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** - The Mysterious Case of the Alperton Angels





Open the safe deposit box. Inside you will find research material for a true crime book. You must read the documents, then make a decision. Will you destroy them? Or will you take them to the police?

Everyone knows the sad story of the Alperton Angels: the cult who brainwashed a teenage girl and convinced her that her newborn baby was the anti-Christ. Believing they had a divine mission to kill the infant, they were only stopped when the girl came to her senses and called the police. The Angels committed suicide rather than stand trial, while mother and baby disappeared into the care system.

Nearly two decades later, true-crime author Amanda Bailey is writing a book on the Angels. The Alperton baby has turned eighteen and can finally be interviewed; if Amanda can find them, it will be the true-crime scoop of the year, and will save her flagging career. But rival author Oliver Menzies is just as smart, better connected, and is also on the baby's trail.

As Amanda and Oliver are forced to collaborate, they realise that what everyone thinks they know about the Angels is wrong. The truth is something much darker and stranger than they'd ever imagined. And the story of the Alperton Angels is far from over.. After all, the devil is in the detail...



Janice Hallett’s previous book ‘The Twyford Code’ got 5 stars from me last year so I was excited to receive the ARC for her next book – ‘The Mysterious Case of the Alperton Angels’.

If you haven’t read one of her books before, Hallett is very much a fan of unusual conventions of narrative style – her last book centred around badly transcribed audio files and this one focuses on What’s App messages, emails and transcriptions of conversations from Amanda Bailey - a journalist trying to crack the case of the angels.

I must admit I did struggle with this style in The Twyford Code but the end twist more than made up for it whereas with this book I don’t think the payoff was enough to justify how little I engaged with the plot. I found the whole book to be a little too drawn out - it needed a bit of ruthless editing to take out some of the strands. Also, there were so many characters, and you weren’t sure who was going to take a larger part later on, that I found it hard to keep track of who was who. As you just found out about people from their online correspondence, they didn’t feel well-rounded, and I also didn’t empathise enough with main character Amanda either which was a shame.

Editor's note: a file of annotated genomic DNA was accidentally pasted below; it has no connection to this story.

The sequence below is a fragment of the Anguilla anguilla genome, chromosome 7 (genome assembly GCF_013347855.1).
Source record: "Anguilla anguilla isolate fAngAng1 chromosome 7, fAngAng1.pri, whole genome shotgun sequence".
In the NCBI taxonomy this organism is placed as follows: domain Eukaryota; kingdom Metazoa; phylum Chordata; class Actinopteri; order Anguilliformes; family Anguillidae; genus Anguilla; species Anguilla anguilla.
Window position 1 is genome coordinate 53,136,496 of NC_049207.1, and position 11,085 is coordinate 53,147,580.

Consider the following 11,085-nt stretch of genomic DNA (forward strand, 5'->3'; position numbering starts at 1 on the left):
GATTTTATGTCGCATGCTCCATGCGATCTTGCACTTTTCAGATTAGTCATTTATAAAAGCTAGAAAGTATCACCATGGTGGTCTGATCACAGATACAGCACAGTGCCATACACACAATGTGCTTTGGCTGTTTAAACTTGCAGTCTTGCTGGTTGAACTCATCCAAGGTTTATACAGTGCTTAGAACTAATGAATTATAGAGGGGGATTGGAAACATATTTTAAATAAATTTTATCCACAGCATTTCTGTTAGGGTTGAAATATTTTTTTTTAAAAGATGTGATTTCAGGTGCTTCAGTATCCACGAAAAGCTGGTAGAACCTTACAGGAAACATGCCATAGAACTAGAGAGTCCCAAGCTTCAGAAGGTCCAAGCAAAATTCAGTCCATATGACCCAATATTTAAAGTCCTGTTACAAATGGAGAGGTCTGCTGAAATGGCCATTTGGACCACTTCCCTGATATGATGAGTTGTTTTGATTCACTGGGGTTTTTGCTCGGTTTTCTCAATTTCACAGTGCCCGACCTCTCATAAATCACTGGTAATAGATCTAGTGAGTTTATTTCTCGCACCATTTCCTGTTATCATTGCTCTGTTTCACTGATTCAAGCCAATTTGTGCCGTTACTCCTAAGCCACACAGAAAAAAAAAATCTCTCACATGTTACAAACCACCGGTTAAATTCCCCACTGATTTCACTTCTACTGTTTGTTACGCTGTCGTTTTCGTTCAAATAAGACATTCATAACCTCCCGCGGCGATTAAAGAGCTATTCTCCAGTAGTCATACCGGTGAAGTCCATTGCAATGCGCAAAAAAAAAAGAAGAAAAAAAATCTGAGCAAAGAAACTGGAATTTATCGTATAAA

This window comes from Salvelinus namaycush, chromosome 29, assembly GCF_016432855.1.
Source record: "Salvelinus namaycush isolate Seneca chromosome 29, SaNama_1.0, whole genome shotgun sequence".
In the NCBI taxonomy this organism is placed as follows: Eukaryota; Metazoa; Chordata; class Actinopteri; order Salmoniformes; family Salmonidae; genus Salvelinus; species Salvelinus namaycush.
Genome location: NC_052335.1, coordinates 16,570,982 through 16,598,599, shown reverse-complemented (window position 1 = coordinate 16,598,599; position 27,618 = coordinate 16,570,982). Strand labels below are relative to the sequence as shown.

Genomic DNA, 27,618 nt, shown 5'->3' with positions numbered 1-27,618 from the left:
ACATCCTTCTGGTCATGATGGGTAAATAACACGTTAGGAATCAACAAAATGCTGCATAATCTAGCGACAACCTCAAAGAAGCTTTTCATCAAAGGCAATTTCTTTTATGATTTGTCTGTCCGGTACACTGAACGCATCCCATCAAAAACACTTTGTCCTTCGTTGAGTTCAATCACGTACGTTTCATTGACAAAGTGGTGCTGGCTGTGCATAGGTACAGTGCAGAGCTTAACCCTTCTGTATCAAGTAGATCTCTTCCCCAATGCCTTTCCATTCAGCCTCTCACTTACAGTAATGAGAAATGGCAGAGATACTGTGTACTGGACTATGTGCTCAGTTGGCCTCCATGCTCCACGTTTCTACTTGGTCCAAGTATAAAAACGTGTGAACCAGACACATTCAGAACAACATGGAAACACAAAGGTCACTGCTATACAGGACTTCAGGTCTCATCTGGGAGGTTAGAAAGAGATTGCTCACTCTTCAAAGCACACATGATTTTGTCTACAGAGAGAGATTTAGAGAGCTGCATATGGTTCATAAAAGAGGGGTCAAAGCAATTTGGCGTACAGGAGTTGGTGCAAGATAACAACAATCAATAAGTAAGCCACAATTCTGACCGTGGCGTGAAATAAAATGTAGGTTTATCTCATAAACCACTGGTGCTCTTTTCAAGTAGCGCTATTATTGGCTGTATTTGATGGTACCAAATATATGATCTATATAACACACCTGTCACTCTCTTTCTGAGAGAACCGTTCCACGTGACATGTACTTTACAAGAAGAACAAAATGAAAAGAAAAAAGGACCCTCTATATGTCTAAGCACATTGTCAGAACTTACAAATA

The case was interesting and there were some twists but it wasn’t as mind-blowing or as puzzle-like as the previous books so by the end of it, I didn’t really care what happened or the truth we were trying to get to. Pieces of information also seemed introduced into the narrative at very convenient points which made the whole thing feel a little too contrived and forced.

Overall, I struggled with The Mysterious Case of the Alperton Angels - its unique narrative style felt too drawn out and didn’t let me properly engage with the plot or empathise with the characters. If there had been a brilliant twist I could have forgiven this, but this plot is somewhat bland in comparison to other books from Hallett I have read. Thank you to NetGalley & Serpents Tail, Viper and Profile Books for the chance to read the ARC in exchange for an honest review.


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